Nigeria, Africa’s leading economy and the most populous country on the continent with more than 170 million people, has over the year privatized several state-owned companies. While some went on well a recent sale-off of 10 power plants was mired with allegations of corruption that left many investors disgruntled.
Despite this the oil producing nation that is facing tough financial times due to a fall in commodity prices in the global market, still plans to hive off more companies to private investors. Some of the companies up for privatization in Nigeria are;
It is a subsidiary of the Nigerian National Petroleum Corporation, the national body that manages the oil and petroleum sector in the West African nation. It is located in Rivers State. It has two refineries, an old one with a daily production capacity of 60,000 barrels that was commissioned in 1965. The new plant was commissioned in 1989 and produces 150,000 barrels per day. The Nigerian government started efforts to private the oil refinery in 2014.
It was founded in 1972 in Kaduna. It is a joint venture between PSA Peugeot Citroen of France and the Nigerian government. It is a car manufacturing and assembling company that is owned by Asset Management Corporation of Nigeria, (AMCON). Plans to privatize it started in January 2016, when AMCON declared its intention to sell its majority share of 79.3 percent.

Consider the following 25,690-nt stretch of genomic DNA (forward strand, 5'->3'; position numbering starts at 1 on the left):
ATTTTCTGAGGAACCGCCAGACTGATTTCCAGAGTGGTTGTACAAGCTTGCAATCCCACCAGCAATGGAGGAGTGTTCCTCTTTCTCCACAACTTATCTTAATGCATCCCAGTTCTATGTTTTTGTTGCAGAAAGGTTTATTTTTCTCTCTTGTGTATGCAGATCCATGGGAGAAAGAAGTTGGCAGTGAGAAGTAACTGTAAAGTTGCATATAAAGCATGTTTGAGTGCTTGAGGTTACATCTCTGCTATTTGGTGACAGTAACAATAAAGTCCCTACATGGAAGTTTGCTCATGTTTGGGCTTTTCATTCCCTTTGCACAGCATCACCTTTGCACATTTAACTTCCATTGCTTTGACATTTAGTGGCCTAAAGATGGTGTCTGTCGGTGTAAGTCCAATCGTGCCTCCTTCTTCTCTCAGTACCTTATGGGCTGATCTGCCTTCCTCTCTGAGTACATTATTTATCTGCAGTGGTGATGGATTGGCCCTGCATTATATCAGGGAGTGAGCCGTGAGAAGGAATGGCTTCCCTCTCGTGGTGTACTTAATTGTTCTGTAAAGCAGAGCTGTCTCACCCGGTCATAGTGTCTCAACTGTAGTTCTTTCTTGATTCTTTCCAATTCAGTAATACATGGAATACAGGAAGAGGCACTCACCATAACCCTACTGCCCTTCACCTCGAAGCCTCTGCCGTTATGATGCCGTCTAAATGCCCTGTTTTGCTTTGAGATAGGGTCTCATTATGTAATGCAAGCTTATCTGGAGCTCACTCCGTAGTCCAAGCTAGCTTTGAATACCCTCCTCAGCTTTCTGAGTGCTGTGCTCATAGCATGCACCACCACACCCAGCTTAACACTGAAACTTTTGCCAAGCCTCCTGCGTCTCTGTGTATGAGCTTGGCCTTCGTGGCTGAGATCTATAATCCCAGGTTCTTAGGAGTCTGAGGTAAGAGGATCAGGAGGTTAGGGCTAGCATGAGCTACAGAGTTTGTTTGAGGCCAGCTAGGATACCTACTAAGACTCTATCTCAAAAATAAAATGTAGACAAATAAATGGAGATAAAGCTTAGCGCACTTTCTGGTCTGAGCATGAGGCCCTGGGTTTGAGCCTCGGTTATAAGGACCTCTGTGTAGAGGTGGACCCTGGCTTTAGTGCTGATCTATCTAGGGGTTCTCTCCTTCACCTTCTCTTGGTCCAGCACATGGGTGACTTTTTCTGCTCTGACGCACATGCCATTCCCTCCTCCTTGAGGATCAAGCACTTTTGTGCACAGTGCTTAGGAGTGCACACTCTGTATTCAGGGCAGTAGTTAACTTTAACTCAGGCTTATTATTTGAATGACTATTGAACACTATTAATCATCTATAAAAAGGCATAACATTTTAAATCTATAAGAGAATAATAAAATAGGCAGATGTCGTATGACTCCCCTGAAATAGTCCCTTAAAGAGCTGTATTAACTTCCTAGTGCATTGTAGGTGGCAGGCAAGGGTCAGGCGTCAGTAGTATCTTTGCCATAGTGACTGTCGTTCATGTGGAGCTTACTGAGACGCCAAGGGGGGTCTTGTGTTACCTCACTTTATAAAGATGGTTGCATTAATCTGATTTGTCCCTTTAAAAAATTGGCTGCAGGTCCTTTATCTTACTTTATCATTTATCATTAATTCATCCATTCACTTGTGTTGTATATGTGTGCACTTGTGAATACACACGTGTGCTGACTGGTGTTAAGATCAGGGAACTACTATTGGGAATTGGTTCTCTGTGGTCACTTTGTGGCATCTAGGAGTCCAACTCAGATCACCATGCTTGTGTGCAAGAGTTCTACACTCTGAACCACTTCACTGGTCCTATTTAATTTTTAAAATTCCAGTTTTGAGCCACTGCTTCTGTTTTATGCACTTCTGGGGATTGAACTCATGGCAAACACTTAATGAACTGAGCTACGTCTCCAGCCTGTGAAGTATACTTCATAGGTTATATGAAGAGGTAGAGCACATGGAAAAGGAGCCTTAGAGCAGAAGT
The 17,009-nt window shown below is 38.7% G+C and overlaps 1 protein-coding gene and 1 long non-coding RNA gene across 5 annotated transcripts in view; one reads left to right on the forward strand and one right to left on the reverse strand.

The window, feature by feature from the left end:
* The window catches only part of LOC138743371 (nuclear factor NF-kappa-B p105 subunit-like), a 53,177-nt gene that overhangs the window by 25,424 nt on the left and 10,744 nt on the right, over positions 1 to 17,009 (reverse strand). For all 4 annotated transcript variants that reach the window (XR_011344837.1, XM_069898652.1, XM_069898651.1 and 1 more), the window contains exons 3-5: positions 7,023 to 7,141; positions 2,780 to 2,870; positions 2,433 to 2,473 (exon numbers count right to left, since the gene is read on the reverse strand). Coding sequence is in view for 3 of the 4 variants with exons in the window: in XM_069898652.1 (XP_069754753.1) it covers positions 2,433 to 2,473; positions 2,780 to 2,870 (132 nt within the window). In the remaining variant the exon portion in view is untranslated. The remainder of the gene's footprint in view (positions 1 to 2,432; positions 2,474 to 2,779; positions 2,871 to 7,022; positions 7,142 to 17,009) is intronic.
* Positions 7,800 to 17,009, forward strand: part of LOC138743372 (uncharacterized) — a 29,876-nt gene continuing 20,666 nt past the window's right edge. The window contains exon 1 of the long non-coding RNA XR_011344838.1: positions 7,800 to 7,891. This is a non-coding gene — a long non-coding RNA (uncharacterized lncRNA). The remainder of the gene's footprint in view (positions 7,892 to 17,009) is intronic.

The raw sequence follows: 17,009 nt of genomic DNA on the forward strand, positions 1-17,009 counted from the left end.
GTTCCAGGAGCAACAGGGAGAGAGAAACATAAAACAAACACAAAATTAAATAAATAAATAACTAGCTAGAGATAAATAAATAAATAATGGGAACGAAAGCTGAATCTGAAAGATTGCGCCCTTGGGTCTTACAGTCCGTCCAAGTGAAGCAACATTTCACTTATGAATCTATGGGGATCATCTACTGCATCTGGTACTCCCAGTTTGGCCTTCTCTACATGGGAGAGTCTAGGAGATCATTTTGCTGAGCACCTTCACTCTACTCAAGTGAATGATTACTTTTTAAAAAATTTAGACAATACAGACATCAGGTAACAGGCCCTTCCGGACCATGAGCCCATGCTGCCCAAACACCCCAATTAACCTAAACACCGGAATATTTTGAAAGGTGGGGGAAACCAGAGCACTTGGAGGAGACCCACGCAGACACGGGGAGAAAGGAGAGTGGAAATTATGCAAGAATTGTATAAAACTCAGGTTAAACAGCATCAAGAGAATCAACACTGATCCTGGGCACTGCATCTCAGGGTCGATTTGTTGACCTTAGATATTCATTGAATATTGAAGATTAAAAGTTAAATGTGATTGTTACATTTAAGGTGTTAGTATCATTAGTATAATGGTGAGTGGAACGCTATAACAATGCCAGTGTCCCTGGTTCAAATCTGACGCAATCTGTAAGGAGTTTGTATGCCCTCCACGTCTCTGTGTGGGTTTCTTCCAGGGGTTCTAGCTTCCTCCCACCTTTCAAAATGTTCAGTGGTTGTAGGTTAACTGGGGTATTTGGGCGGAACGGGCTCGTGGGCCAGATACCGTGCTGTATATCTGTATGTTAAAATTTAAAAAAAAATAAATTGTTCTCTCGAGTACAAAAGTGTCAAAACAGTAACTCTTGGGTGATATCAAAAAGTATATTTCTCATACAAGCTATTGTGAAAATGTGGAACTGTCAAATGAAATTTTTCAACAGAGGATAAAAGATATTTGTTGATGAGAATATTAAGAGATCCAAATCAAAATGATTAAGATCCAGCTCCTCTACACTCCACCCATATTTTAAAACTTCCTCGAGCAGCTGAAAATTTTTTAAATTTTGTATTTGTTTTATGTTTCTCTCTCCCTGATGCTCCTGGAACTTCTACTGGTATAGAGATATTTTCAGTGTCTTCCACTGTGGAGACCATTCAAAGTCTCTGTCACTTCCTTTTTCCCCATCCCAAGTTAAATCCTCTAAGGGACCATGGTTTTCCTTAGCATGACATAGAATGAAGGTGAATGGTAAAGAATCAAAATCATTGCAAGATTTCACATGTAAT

It is a federal government agency that governs and manages the ports of Nigeria. Privatization of various parts of the ports authority started in 2004. There have been numerous protests against efforts by the Nigeria government to privatize the remaining functions.
It is the state telecommunications company in Nigeria. It was formed in 1985. Its privatization started in 2014. The National Council on Privatization approved its sale to NATCOM Development and Investment Limited, for $252 million.
It was formed in 1898. It is the national body that is responsible for the management and operations of railways in Nigeria. In May 2015, its privatization efforts were initiated by the Federal government of Nigeria. These were caused by the government’s desire to provide adequate, safe, reliable and efficient rail services, free from the funding challenges that have strained the corporation.
It was founded in 1972 as Nigerian Agricultural Bank. It is wholly owned by the Federal Government of Nigeria. It was started in order to provide credit services to farmers, micro-finance institutions and help boost self-employment as a way of controlling rural-urban migration.
Its privatization started in 2015. It is being done to improve the facilitation of credit services to players in the Nigerian agricultural sector. A majority of the shares will be sold to farmers associations in the West African nation. The government will only be left to control minority shares.
It was founded in 1964 as the Nigerian Industrial Development Bank. It was restructured in 2001 and changed to its current name. The National council on Privatization approved plans to privatize it in 2014. It is the oldest financial institution in Africa’s most populous nation. Bank of Industry provides long-term financial support to various sectors of the Nigerian economy.
It was founded in 1935. It manages all commercial airports in Nigeria and offers services to both passenger and cargo airlines. It has its headquarters at the Murtala Muhammed International Airport in Lagos. The government announced plans to private the agency in 2015. The plans are mainly to transform the nation’s airports and make them more viable for business in Africa and globally.
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